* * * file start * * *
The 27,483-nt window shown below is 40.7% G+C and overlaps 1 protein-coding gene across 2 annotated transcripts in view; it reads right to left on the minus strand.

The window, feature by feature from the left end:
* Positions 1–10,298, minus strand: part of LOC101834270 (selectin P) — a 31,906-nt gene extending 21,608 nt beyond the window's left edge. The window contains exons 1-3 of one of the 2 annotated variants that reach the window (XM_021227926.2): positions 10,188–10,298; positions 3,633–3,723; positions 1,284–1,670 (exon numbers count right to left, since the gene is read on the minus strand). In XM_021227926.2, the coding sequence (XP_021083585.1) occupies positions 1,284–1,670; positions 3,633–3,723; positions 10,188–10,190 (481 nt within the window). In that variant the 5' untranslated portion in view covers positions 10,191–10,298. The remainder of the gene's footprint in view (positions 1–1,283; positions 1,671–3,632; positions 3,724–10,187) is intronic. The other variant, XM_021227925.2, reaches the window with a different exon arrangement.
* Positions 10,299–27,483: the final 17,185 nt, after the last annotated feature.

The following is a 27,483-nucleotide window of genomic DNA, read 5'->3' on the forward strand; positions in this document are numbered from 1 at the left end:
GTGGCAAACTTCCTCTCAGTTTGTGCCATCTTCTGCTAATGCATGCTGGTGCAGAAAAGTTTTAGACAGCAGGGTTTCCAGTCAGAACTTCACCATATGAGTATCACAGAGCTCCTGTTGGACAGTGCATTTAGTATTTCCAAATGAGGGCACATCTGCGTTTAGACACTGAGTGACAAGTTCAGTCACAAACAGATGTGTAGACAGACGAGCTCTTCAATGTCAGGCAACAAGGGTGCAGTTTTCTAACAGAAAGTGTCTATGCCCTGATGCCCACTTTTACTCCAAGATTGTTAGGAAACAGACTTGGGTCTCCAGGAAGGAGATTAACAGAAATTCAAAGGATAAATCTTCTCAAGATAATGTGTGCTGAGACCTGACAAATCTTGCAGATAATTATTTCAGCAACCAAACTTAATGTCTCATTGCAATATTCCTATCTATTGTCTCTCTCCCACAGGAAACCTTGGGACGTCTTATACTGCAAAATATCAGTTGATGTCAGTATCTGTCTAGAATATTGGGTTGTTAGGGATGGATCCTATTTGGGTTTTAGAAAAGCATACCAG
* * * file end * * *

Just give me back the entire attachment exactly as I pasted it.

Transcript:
The 27,483-nt window shown below is 40.7% G+C and overlaps 1 protein-coding gene across 2 annotated transcripts in view; it reads right to left on the minus strand.

The window, feature by feature from the left end:
* Positions 1–10,298, minus strand: part of LOC101834270 (selectin P) — a 31,906-nt gene extending 21,608 nt beyond the window's left edge. The window contains exons 1-3 of one of the 2 annotated variants that reach the window (XM_021227926.2): positions 10,188–10,298; positions 3,633–3,723; positions 1,284–1,670 (exon numbers count right to left, since the gene is read on the minus strand). In XM_021227926.2, the coding sequence (XP_021083585.1) occupies positions 1,284–1,670; positions 3,633–3,723; positions 10,188–10,190 (481 nt within the window). In that variant the 5' untranslated portion in view covers positions 10,191–10,298. The remainder of the gene's footprint in view (positions 1–1,283; positions 1,671–3,632; positions 3,724–10,187) is intronic. The other variant, XM_021227925.2, reaches the window with a different exon arrangement.
* Positions 10,299–27,483: the final 17,185 nt, after the last annotated feature.

The following is a 27,483-nucleotide window of genomic DNA, read 5'->3' on the forward strand; positions in this document are numbered from 1 at the left end:
GTGGCAAACTTCCTCTCAGTTTGTGCCATCTTCTGCTAATGCATGCTGGTGCAGAAAAGTTTTAGACAGCAGGGTTTCCAGTCAGAACTTCACCATATGAGTATCACAGAGCTCCTGTTGGACAGTGCATTTAGTATTTCCAAATGAGGGCACATCTGCGTTTAGACACTGAGTGACAAGTTCAGTCACAAACAGATGTGTAGACAGACGAGCTCTTCAATGTCAGGCAACAAGGGTGCAGTTTTCTAACAGAAAGTGTCTATGCCCTGATGCCCACTTTTACTCCAAGATTGTTAGGAAACAGACTTGGGTCTCCAGGAAGGAGATTAACAGAAATTCAAAGGATAAATCTTCTCAAGATAATGTGTGCTGAGACCTGACAAATCTTGCAGATAATTATTTCAGCAACCAAACTTAATGTCTCATTGCAATATTCCTATCTATTGTCTCTCTCCCACAGGAAACCTTGGGACGTCTTATACTGCAAAATATCAGTTGATGTCAGTATCTGTCTAGAATATTGGGTTGTTAGGGATGGATCCTATTTGGGTTTTAGAAAAGCATACCAG